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NASA Mulling Fate of Nine Astrophysics Missions
CAPE CANAVERAL, Fla. — A NASA Senior Review panel will decide in June how to prioritize funding for the fiscal year beginning Oct. 1 among nine astrophysics initiatives that currently cost a combined $65 million a year to keep in service.
“The missing money is probably on the order of about $10 million,” Paul Hertz, NASA’s Astrophysics Division director, told members of a NASA Advisory Council panel March 27.
Six of the projects vying for extended funding are U.S.-based. Three are overseen by international space agencies and have U.S. partners.
The NASA missions are:
- The Fermi Gamma-ray Space Telescope.
- The Nuclear Spectroscopic Telescope Array X-ray observatory.
- The infrared Spitzer Space Telescope.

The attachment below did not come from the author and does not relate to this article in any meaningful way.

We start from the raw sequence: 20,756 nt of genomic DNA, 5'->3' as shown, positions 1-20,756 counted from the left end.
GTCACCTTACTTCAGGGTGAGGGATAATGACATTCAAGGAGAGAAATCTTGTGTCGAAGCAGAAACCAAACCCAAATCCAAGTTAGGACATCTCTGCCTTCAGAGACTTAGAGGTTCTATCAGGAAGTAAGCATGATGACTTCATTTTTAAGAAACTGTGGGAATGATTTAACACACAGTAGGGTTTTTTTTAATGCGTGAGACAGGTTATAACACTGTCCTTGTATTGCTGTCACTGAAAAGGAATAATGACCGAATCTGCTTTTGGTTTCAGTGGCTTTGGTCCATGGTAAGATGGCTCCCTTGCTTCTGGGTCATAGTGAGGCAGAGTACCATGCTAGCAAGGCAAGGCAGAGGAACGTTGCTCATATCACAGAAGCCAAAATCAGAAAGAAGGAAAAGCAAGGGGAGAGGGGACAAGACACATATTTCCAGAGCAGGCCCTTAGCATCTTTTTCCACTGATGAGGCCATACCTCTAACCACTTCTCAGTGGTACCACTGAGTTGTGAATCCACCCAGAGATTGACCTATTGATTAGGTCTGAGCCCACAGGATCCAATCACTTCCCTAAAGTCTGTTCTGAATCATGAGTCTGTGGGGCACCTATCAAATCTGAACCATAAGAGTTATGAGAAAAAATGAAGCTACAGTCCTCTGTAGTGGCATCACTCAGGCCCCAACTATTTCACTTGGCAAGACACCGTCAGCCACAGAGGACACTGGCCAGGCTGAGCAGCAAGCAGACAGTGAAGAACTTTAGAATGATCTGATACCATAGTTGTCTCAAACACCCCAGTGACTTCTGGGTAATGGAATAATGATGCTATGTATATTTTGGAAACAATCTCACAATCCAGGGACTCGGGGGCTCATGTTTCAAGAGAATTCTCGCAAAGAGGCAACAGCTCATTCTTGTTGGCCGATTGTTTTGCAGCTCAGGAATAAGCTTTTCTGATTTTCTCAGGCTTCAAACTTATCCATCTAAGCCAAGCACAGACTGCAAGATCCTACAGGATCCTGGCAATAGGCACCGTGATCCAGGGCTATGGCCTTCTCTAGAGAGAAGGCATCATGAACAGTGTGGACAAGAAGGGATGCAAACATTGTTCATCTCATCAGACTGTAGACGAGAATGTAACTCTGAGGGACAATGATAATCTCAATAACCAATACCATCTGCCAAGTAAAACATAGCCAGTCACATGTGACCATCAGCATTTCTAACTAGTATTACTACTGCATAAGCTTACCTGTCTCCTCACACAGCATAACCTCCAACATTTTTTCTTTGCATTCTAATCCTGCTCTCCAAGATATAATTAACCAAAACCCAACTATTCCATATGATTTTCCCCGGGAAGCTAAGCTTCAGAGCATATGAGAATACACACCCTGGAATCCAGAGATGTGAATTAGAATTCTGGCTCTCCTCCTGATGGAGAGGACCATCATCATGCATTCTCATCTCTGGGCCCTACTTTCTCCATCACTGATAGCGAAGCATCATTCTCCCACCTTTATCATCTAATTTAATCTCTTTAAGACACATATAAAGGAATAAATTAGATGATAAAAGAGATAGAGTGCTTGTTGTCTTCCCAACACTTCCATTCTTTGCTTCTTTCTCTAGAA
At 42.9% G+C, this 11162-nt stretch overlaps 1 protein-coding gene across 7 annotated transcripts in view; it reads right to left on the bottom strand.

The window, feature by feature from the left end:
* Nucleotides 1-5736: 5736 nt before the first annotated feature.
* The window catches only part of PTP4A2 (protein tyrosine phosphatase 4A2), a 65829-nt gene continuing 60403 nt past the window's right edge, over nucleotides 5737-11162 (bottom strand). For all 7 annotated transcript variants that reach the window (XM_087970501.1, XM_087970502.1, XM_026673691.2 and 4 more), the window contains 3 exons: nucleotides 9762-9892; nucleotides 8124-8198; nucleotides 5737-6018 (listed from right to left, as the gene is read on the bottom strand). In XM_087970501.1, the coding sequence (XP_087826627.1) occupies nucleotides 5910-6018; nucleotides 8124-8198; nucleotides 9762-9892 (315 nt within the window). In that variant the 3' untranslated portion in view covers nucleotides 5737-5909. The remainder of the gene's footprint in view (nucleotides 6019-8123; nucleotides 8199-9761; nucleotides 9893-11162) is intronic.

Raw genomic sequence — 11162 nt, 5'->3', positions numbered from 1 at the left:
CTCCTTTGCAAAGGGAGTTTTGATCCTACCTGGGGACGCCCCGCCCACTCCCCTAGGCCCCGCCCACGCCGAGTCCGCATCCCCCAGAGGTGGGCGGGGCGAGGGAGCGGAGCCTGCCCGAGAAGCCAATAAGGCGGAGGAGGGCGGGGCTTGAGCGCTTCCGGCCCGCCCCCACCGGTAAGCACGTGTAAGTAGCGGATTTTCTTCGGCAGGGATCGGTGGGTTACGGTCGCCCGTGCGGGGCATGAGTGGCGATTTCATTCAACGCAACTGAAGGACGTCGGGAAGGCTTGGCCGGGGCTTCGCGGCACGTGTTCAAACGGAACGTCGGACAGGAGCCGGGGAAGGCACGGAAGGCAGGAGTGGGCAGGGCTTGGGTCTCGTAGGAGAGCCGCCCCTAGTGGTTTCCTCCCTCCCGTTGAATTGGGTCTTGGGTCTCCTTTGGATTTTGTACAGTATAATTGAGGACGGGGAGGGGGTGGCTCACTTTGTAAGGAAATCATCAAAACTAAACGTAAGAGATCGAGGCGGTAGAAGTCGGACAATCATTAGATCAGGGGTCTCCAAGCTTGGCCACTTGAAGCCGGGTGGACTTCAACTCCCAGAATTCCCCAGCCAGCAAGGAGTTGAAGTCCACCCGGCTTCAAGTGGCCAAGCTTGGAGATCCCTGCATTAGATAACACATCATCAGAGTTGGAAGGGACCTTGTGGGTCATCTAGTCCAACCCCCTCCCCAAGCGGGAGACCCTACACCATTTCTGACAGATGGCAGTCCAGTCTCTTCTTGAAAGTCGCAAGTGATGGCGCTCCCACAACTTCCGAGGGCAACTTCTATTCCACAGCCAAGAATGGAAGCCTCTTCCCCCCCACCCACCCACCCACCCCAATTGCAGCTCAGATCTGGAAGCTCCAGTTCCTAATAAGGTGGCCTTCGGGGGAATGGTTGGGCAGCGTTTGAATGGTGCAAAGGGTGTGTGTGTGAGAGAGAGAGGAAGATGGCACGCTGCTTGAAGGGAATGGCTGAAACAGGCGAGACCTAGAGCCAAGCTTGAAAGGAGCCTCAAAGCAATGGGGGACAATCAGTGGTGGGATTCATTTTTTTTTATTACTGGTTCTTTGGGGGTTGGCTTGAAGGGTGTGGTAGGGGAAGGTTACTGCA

- The Swift Telescope, which tracks gamma ray bursts.
- A proposed Kepler space telescope follow-on mission known as K2.
- The Wide-field Infrared Survey Explorer, which was brought out of hibernation last year to help search for asteroids on a collision course with Earth.
Also in the running are two European Space Agency missions: XMM-Newton — an X-ray observatory — and Planck, which studied relic radiation from the Big Bang. Planck was decommissioned in October, but its data analysis program continues.
The final contender is Japan’s Suzaku X-ray telescope.
The Hubble Space Telescope, which has a proposed $100 million annual budget, and the Chandra X-ray Observatory, with an operations budget of about $60 million, are reviewed separately, Hertz said.